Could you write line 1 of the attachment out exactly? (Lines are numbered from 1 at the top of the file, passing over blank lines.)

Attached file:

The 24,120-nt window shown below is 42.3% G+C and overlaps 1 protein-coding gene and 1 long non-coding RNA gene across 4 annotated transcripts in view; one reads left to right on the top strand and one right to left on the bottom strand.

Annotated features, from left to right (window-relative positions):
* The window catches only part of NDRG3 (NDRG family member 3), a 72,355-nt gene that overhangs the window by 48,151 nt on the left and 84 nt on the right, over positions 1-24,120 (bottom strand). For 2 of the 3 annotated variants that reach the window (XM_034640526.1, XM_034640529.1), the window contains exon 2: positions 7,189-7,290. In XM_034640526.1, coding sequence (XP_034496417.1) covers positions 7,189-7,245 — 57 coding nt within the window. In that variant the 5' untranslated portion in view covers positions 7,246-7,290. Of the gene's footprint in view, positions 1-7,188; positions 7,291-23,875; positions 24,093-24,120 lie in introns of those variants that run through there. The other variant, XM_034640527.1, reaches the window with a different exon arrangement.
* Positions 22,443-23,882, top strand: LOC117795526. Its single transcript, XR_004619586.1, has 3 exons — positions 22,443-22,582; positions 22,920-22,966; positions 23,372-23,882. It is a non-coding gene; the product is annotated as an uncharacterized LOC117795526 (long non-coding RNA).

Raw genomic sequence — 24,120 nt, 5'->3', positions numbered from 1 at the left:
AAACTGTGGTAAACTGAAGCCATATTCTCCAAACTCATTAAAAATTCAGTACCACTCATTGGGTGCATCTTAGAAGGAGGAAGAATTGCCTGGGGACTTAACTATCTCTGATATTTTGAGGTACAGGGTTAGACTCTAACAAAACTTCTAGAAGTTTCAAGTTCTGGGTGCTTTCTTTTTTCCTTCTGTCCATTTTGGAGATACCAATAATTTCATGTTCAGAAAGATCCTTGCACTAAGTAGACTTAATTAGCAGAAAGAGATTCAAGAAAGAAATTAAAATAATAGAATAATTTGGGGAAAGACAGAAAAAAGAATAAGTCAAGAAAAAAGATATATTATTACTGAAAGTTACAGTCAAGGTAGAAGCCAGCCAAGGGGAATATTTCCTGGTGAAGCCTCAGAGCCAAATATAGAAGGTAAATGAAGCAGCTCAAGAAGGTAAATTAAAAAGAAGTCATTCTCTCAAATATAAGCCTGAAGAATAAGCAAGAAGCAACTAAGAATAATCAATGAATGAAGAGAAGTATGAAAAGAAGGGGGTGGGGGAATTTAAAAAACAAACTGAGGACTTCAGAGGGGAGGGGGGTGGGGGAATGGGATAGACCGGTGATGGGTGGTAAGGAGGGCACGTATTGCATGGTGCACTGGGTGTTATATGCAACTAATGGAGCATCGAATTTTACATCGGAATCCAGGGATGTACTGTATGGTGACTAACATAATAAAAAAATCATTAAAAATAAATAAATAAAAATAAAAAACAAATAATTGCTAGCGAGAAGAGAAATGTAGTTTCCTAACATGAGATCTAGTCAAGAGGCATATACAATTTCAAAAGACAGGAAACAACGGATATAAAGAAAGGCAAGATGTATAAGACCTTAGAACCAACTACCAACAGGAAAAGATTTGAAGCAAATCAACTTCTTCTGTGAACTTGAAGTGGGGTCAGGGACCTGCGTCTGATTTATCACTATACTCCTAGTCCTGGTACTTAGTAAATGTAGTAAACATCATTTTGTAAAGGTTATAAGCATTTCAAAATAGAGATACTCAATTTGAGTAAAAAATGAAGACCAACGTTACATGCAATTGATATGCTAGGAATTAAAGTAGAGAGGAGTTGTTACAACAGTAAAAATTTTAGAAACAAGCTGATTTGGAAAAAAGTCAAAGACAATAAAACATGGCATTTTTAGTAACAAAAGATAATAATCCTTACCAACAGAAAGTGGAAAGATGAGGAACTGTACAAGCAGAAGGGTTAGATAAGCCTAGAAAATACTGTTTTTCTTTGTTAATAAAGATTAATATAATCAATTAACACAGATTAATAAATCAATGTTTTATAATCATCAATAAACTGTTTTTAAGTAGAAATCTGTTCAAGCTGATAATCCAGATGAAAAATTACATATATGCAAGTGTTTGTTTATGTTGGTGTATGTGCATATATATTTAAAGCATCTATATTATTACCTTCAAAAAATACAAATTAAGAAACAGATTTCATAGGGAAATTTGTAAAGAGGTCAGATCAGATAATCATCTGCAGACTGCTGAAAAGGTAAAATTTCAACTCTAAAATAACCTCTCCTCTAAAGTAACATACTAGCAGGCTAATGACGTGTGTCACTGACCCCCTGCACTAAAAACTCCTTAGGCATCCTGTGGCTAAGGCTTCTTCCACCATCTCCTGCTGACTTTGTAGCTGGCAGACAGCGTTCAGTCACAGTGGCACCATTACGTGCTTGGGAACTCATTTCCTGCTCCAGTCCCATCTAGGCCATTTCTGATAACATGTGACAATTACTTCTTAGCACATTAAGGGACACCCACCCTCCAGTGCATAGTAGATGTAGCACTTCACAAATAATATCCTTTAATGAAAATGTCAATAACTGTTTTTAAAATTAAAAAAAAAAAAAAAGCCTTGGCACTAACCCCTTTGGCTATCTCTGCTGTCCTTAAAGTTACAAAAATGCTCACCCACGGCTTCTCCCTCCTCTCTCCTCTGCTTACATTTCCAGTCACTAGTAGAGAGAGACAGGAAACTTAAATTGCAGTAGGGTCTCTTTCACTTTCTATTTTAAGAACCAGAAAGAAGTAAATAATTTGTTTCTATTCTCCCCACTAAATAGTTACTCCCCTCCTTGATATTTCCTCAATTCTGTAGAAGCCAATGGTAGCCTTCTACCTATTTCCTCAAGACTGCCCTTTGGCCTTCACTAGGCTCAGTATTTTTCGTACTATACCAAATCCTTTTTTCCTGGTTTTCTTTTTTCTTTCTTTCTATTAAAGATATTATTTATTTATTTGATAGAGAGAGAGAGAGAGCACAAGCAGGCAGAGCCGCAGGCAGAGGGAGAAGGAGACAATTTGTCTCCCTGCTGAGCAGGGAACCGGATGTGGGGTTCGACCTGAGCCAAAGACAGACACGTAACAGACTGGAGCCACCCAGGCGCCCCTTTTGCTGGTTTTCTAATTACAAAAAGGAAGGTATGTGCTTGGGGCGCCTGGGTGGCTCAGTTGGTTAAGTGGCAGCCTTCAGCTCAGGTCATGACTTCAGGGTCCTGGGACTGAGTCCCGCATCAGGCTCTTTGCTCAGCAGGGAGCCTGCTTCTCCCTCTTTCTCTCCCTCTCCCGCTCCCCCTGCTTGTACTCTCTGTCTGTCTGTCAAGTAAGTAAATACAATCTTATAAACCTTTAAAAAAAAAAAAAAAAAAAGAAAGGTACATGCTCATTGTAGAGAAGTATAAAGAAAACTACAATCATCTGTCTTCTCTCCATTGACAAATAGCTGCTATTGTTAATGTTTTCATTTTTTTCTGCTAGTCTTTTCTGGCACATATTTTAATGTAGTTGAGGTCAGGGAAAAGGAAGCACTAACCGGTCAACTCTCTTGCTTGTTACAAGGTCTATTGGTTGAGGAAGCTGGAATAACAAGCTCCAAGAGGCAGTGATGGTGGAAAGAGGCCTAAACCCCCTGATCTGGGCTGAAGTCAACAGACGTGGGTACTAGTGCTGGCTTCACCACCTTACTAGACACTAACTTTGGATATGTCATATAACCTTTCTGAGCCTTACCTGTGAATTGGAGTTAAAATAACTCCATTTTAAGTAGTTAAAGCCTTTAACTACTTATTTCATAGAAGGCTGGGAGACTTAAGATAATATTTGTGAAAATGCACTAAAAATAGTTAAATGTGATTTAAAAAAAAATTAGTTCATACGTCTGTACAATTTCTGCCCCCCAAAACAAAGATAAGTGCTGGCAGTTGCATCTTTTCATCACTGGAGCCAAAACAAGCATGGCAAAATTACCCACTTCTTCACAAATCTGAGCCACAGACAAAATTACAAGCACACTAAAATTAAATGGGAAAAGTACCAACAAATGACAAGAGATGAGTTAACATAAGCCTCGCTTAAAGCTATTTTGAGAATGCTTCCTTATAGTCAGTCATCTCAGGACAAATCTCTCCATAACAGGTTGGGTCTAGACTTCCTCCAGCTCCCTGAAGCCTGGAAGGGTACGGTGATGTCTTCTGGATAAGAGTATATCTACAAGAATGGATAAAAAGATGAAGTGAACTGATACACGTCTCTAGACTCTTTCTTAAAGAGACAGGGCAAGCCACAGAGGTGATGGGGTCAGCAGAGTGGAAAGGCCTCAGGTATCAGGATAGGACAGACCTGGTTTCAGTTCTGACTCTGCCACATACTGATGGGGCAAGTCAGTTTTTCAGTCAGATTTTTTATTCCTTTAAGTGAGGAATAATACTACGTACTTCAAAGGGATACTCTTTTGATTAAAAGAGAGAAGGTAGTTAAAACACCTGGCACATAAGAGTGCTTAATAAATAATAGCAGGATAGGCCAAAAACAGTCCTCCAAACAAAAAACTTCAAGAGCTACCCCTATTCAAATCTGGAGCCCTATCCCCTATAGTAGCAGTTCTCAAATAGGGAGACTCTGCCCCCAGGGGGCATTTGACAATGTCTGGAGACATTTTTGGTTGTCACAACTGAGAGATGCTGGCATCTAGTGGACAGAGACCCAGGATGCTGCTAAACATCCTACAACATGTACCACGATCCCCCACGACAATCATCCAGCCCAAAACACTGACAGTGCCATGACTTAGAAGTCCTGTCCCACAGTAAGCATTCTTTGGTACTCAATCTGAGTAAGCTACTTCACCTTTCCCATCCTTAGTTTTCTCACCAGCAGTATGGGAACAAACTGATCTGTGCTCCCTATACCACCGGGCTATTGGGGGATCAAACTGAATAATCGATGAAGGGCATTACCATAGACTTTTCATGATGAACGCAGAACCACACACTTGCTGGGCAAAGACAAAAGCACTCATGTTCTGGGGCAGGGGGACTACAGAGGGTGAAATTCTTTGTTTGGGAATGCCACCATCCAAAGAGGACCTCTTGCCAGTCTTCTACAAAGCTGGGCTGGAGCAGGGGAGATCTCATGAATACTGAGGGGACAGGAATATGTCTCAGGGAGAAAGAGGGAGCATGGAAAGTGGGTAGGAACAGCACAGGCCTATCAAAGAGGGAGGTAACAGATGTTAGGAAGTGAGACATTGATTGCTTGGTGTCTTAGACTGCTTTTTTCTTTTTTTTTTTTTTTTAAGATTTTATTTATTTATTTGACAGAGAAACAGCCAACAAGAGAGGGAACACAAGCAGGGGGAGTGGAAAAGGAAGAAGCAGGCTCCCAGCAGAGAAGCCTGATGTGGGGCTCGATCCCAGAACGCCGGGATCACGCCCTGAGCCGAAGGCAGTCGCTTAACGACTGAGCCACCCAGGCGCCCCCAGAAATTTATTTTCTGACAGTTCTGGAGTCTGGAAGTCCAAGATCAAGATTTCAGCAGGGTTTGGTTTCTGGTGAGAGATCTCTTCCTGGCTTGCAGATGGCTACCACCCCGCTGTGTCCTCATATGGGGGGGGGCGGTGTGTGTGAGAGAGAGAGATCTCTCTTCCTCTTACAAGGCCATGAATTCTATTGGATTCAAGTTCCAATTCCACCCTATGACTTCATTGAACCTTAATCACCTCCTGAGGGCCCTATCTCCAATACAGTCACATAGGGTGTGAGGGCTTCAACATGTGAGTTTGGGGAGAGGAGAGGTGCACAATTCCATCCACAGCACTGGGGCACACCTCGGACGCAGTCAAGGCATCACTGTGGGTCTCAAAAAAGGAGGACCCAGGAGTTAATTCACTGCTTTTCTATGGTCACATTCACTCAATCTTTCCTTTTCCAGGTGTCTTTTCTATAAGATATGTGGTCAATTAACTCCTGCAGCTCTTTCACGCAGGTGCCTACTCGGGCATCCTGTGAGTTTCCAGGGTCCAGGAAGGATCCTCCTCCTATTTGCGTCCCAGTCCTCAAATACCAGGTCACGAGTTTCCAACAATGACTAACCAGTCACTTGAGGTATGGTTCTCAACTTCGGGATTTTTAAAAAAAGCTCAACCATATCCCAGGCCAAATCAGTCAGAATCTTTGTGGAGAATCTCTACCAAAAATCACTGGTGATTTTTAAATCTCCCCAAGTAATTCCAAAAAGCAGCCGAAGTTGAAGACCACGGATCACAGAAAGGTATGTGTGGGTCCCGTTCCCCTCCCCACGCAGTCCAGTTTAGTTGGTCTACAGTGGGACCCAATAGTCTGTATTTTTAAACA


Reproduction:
The 24,120-nt window shown below is 42.3% G+C and overlaps 1 protein-coding gene and 1 long non-coding RNA gene across 4 annotated transcripts in view; one reads left to right on the top strand and one right to left on the bottom strand.